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Leiden Law Cast #2: The role of the criminal defence lawyer with Dr M. Lochs

Leiden Law Cast is a podcast made by Leiden Law School, Leiden University, for everyone who wants to learn more about current legal issues.

Irem Çakir (L) and Hamza Duprée

We present information in a more ‘digestible’ form, shining a light on all the latest issues and science news. Two students from our faculty, Irem Çakir and Hamza Duprée, present the podcast. In each episode they ask a member of the academic staff at Leiden Law School about a topical legal issue.

Our second guest on Leiden Law Cast was Dr Marianne Lochs. In this episode, recorded from home due to the lockdown restrictions on 19 December 2021, we discussed the changing role of the criminal defence lawyer.

Marianne is currently a lecturer at the Institute of Criminal Law and Criminology at Leiden Law School, and has taught in the bachelor’s and master’s programmes since May 2020. She is a graduate of Leiden University. After moving to Leiden to study (a big change after spending her youth in a small village in Brabant), she joined the Leiden Student Choir and Orchestra Collegium Musicum where she played viola. During this period, she also worked at the Rechtswinkel (Legal Advice Centre), and was a registrar at the Court of The Hague.

Marianne Lochs

Marianne has good memories of her time as a criminal defence lawyer. She learnt a lot about the law in practice and also dealing with the other parties in proceedings. The contact with the client, in particular, is special. The accused person is in a difficult situation and sometimes has unrealistic expectations of the lawyer. Also, the balance between representing the interests of the accused, and maintaining professional distance, is a delicate one.

From the 1970s onwards, a clear trend can be seen in the professionalisation of Dutch criminal defence law practice, partly due to the increase in human rights treaties. As a consequence, the role, and so also the responsibility of the lawyer has increased significantly. On the one hand, this means that the defence has more rights, but on the other hand, polarisation has emerged in the courtroom.

Lack of understanding

Traditionally, the Netherlands has a moderate inquisitorial system in which the prosecutor has a magisterial role. This means that the prosecutor is obliged to collect not only incriminating but also exculpatory evidence for the suspect. In such a system, the focus of the defence lawyer is only on the interests of the accused (of course limited in this by disciplinary and criminal law). Although the criminal justice professionals have few problems with this, there is a lack of understanding about it in society.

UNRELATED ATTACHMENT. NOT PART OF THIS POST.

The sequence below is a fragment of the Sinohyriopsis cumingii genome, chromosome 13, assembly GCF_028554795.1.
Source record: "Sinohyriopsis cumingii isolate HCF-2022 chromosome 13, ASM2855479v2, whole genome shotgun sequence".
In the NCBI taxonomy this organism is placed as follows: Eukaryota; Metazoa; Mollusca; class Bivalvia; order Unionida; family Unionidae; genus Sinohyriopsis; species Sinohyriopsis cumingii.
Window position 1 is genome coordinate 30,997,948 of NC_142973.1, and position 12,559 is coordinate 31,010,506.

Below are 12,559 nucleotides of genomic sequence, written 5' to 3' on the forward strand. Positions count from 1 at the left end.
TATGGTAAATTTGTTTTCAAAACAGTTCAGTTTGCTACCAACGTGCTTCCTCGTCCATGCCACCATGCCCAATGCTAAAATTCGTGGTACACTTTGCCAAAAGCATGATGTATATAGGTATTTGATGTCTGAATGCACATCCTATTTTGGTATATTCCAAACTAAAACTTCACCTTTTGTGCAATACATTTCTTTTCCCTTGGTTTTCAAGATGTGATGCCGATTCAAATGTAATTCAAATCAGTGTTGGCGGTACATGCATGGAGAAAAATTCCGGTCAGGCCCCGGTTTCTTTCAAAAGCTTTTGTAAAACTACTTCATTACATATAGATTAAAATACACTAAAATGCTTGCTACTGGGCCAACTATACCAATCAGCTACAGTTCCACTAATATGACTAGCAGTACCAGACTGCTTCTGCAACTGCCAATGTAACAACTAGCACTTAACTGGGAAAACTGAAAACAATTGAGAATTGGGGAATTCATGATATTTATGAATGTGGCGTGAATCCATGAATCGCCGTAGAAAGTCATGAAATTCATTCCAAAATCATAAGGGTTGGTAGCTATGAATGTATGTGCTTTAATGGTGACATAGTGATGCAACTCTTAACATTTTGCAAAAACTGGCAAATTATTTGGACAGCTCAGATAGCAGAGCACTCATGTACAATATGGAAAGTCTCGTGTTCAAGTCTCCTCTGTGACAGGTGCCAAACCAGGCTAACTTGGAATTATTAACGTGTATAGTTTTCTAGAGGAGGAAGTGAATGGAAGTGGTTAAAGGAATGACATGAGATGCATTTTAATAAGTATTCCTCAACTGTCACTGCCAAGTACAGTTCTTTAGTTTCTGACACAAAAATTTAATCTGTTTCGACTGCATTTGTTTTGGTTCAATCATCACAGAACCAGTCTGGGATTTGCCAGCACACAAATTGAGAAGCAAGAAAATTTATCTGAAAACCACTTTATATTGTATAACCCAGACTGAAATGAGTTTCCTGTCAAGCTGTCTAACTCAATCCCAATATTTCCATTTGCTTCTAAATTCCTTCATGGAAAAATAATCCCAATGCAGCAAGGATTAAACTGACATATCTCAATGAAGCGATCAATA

In the public debate, therefore, the public responsibility of the lawyer is an issue. It is said that there is an expectation that the lawyer bears co-responsibility for a good trial. One question in this debate is whether the defence can abuse its rights, and whether it is bound to the principles of due process. Marianne argues that the public prosecutor is able to abuse his powers, but this is impossible by definition for the defence. In addition, there is a discrepancy between the scale of the problem and the solution put forward by politicians: in 2020 there were roughly 1.3 million lawsuits, but only 500 to 700 cases in which, for example, a challenge was requested.

Throwing a spanner in the works

Defence lawyers resigning from their duties, sometimes just before the trial was meant to start, is also mentioned as a way of throwing a spanner in the works. Marianne disagrees that this method is frequently used to frustrate court proceedings. First of all, this is a right that a lawyer has, not a power of the accused. Second, in many cases the reasons for doing so are of a different nature, for example in case of non-payment or an unbridgeable difference of opinion. There is also often a sincere belief that the defence is not possible in the way the proceedings are being conducted when the defence is withdrawn. In general, it is difficult to say whether attempts are being made to persuade the court to grant certain wishes, for example.